Official newspaper of The University of Texas at Austin

The Daily Texan

Official newspaper of The University of Texas at Austin

The Daily Texan

Official newspaper of The University of Texas at Austin

The Daily Texan

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October 4, 2022

Team’s chemistry much improved

It’s hard to compare this year’s team with the one from last season.

For starters, the 2009-10 squad had three eventual NBA draft picks, not to mention a top-5 recruiting class. They reached No. 1 in the nation for the first time in school history.

Somehow, that team imploded — a long, slow self-destruction that ended in a first-round NCAA tournament exit. As more and more comes out, it seems as though some mysterious toxin poisoned the leadership well and gradually sapped the players of motivation.

No one outside the team knows exactly what happened, and most of the coaches and players want to move on, but we do know there was tension in the locker room arising from some unspoken strain. Gary Johnson once compared it to a disease. J’Covan Brown recalled how it felt more like a group of individuals than any sort of cohesive unit.

The chemistry is improved this season, that much is clear. It is hard to extrapolate facts about last season’s team, so let’s look at what we know about this year’s.

Seniors Johnson, Dogus Balbay and Matt Hill are a tight-knit group. During the national anthem, you can find Johnson, head down, standing between the other two with his arms on their shoulders. All three say their greatest bonds on the team are with their fellow seniors.

It translates well onto the court where the team takes its defensive cues from Balbay — the best perimeter defender on the roster — and Johnson. In practice, neither is afraid to get after the younger guys, but they also seem to have the respect of their juniors.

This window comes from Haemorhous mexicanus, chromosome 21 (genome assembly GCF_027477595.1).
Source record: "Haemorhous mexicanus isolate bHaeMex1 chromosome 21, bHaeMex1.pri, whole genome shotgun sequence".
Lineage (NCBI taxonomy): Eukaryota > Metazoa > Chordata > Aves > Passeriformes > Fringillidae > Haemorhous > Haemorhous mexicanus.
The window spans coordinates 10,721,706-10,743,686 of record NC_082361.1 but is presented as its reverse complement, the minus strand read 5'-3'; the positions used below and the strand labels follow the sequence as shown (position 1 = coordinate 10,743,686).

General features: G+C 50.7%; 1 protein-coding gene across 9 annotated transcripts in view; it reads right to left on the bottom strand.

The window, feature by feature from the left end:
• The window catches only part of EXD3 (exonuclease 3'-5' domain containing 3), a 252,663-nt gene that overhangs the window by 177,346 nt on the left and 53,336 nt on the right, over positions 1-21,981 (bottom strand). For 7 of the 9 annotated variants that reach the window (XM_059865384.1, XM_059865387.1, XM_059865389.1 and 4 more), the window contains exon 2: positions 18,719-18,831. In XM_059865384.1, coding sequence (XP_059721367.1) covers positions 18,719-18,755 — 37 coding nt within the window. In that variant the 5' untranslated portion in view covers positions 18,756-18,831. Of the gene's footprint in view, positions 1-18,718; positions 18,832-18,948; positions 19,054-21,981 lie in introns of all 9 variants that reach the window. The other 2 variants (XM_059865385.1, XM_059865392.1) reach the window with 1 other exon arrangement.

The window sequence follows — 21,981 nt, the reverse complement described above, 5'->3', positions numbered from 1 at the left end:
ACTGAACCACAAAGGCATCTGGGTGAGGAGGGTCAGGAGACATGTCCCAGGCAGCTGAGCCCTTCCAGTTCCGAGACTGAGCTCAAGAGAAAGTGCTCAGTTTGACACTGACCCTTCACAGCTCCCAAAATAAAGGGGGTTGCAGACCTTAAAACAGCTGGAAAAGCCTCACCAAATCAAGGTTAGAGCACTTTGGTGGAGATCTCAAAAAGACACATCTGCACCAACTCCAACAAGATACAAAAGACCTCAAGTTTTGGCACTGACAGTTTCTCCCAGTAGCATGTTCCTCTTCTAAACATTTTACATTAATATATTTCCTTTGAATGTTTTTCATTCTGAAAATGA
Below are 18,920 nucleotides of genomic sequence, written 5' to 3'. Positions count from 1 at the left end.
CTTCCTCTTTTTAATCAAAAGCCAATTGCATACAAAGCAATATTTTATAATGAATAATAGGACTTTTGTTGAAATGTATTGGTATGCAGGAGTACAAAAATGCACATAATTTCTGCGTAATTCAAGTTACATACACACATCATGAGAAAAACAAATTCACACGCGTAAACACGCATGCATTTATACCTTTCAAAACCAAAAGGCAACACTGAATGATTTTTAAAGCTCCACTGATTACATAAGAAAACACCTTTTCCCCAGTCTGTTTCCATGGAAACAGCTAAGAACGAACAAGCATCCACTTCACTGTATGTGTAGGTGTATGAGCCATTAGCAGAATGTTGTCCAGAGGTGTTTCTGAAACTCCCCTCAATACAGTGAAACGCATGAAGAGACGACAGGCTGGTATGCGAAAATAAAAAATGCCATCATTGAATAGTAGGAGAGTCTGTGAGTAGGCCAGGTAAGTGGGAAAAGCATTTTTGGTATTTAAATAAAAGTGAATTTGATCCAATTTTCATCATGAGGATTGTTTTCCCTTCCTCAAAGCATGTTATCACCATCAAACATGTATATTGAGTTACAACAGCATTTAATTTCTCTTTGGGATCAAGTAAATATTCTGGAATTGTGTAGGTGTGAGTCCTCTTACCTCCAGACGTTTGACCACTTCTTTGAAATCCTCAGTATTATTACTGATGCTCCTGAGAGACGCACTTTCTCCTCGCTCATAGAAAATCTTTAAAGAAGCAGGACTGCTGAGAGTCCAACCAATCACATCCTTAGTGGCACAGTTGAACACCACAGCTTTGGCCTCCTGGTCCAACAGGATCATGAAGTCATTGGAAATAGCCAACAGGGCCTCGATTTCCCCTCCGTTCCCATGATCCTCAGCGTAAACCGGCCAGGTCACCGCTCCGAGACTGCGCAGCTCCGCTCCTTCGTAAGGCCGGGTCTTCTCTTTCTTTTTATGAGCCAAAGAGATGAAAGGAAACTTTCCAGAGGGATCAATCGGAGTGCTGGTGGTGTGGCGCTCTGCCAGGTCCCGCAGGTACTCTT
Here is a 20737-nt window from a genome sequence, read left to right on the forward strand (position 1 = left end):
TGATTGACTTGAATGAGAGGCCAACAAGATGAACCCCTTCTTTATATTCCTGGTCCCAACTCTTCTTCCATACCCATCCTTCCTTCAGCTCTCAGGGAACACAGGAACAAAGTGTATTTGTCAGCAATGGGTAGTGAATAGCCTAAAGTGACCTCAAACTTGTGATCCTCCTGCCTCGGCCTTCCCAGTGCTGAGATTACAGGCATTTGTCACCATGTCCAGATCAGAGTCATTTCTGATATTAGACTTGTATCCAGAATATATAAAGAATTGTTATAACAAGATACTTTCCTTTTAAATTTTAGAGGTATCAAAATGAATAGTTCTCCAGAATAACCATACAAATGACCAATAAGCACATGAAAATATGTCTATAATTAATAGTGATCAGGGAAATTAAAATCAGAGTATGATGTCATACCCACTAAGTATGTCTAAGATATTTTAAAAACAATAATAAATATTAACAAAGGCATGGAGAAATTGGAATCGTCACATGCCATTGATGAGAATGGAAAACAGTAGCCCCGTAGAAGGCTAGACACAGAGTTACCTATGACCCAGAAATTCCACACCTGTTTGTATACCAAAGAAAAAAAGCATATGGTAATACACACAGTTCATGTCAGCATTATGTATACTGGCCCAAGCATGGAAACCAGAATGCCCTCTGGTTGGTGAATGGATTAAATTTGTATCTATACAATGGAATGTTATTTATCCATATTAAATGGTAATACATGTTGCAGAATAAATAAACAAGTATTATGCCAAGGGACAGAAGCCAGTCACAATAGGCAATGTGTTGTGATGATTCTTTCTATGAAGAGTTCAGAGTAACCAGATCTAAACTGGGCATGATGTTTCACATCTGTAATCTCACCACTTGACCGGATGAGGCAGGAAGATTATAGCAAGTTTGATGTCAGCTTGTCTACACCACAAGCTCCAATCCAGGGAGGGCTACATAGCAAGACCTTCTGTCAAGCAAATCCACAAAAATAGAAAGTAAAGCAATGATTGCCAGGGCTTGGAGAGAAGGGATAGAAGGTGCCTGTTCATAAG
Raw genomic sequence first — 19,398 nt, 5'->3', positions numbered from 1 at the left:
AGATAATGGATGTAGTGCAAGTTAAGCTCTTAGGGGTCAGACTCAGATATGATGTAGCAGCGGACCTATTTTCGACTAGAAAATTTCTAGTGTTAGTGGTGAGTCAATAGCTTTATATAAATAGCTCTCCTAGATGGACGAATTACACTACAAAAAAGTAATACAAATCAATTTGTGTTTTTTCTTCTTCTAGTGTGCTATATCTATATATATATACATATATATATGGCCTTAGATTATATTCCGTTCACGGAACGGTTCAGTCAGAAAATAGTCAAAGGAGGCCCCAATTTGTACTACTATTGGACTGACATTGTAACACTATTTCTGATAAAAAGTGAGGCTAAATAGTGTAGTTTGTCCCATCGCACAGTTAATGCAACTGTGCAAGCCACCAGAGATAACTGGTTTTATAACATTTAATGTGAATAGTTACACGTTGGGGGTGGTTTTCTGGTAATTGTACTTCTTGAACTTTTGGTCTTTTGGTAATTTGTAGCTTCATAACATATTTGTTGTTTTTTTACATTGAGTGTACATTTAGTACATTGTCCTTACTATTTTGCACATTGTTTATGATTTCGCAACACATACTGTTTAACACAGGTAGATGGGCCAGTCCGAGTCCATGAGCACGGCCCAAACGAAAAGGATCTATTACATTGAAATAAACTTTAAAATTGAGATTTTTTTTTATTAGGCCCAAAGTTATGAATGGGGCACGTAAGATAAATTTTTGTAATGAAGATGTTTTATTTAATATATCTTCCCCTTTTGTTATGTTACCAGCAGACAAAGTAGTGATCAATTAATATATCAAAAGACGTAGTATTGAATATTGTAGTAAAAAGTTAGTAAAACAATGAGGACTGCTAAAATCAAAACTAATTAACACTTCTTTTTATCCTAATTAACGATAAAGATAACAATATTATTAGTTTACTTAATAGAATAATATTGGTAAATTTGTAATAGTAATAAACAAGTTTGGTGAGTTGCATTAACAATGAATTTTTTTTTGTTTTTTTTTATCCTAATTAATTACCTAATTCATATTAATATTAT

Secondly, a more defined offense means more defined roles. The high pick and roll is an integral part of the offense, and ball movement seems like a real priority rather than an afterthought or a last choice when a play breaks down. Three players have at least 40 assists.

That doesn’t mean there isn’t room for some overlap. Jordan Hamilton, Cory Joseph or even Jai Lucas can handle the perimeter shooting in a game. Tristan Thompson is usually the initial option inside, but in some sets the first look might be Johnson.

Hamilton is the leading scorer, but the picture gets fuzzier after that. Three other players have led the team in scoring this season. Thompson, Johnson and Joseph are all within 1.4 points of each other in points averaged.

It’s hard to decipher the truth when the image presented by the players is all smiles and head coach Rick Barnes focuses so intently on each game he doesn’t have time to compare this team to years past. However, we should have a better idea after Wednesday’s game, the Longhorns’ third in conference play.

Last season, Texas dropped its third league game to Kansas State, went on a 3-6 skid and it was downhill from there.

If the chemistry is fake against No. 11 Texas A&M in the Frank Erwin Center tonight, the team won’t escape with its pristine image intact.

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Team’s chemistry much improved